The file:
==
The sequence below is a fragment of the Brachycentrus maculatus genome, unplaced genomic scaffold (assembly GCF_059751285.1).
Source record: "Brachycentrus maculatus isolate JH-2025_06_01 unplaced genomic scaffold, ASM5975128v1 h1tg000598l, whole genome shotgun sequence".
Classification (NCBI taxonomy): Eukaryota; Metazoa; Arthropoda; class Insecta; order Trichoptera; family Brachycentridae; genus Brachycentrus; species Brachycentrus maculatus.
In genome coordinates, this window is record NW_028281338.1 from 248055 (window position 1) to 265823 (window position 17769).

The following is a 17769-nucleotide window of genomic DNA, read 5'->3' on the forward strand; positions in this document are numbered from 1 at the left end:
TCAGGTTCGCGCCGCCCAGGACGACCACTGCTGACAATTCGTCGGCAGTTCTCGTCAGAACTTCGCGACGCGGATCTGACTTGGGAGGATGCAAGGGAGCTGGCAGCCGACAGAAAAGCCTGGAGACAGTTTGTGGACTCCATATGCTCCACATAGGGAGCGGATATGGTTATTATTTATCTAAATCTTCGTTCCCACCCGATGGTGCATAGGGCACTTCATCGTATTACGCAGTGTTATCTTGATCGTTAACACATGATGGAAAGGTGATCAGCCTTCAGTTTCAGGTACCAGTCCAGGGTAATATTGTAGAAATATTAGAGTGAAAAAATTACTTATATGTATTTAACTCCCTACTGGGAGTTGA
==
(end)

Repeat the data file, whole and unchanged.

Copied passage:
The sequence below is a fragment of the Brachycentrus maculatus genome, unplaced genomic scaffold (assembly GCF_059751285.1).
Source record: "Brachycentrus maculatus isolate JH-2025_06_01 unplaced genomic scaffold, ASM5975128v1 h1tg000598l, whole genome shotgun sequence".
Classification (NCBI taxonomy): Eukaryota; Metazoa; Arthropoda; class Insecta; order Trichoptera; family Brachycentridae; genus Brachycentrus; species Brachycentrus maculatus.
In genome coordinates, this window is record NW_028281338.1 from 248055 (window position 1) to 265823 (window position 17769).

The following is a 17769-nucleotide window of genomic DNA, read 5'->3' on the forward strand; positions in this document are numbered from 1 at the left end:
TCAGGTTCGCGCCGCCCAGGACGACCACTGCTGACAATTCGTCGGCAGTTCTCGTCAGAACTTCGCGACGCGGATCTGACTTGGGAGGATGCAAGGGAGCTGGCAGCCGACAGAAAAGCCTGGAGACAGTTTGTGGACTCCATATGCTCCACATAGGGAGCGGATATGGTTATTATTTATCTAAATCTTCGTTCCCACCCGATGGTGCATAGGGCACTTCATCGTATTACGCAGTGTTATCTTGATCGTTAACACATGATGGAAAGGTGATCAGCCTTCAGTTTCAGGTACCAGTCCAGGGTAATATTGTAGAAATATTAGAGTGAAAAAATTACTTATATGTATTTAACTCCCTACTGGGAGTTGA